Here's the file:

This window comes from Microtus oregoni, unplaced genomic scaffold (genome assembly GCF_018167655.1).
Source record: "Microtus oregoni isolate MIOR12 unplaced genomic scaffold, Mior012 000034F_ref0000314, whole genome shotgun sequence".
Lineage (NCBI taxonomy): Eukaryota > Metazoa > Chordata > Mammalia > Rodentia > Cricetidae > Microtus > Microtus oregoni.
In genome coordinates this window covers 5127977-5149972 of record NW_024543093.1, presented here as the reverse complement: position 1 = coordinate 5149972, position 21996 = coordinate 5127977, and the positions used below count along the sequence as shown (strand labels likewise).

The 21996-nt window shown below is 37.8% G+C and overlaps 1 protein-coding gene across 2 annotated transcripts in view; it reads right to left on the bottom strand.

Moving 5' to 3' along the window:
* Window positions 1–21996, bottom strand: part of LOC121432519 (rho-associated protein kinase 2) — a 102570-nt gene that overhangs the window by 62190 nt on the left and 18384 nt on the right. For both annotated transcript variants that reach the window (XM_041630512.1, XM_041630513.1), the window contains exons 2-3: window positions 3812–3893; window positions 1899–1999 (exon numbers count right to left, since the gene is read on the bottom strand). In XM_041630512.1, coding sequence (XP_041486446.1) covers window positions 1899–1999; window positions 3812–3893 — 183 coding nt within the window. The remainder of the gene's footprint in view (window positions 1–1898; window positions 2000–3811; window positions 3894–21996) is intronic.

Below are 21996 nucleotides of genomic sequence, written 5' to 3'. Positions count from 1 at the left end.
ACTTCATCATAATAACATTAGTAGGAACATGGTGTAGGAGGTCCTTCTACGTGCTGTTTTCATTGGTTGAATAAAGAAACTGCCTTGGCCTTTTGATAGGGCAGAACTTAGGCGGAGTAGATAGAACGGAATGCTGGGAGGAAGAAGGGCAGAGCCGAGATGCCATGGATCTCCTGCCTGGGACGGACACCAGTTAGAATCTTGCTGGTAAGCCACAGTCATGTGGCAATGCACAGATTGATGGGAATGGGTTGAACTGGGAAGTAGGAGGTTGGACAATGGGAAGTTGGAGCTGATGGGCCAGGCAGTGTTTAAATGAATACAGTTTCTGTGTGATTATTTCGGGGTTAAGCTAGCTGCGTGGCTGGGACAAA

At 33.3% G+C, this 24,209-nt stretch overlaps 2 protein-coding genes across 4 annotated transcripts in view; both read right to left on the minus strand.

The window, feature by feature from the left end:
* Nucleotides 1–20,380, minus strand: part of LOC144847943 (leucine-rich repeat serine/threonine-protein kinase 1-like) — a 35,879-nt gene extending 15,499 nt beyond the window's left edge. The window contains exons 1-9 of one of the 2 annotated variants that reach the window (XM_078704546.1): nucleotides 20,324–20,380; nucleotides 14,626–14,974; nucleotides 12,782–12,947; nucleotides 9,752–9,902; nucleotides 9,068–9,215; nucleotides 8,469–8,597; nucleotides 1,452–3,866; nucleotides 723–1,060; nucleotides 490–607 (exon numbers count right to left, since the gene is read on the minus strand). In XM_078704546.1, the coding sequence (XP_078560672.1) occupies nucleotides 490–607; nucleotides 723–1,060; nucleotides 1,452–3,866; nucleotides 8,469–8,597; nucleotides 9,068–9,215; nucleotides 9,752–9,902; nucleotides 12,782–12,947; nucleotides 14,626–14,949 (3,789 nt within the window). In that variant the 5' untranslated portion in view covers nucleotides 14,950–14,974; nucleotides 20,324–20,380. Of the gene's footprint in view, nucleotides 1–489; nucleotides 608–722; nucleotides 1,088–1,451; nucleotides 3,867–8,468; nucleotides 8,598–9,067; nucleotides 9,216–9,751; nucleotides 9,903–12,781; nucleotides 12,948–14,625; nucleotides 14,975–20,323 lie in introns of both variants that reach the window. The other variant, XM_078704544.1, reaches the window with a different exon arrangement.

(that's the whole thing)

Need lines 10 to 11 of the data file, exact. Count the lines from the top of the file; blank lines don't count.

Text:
At 33.3% G+C, this 24,209-nt stretch overlaps 2 protein-coding genes across 4 annotated transcripts in view; both read right to left on the minus strand.

The window, feature by feature from the left end: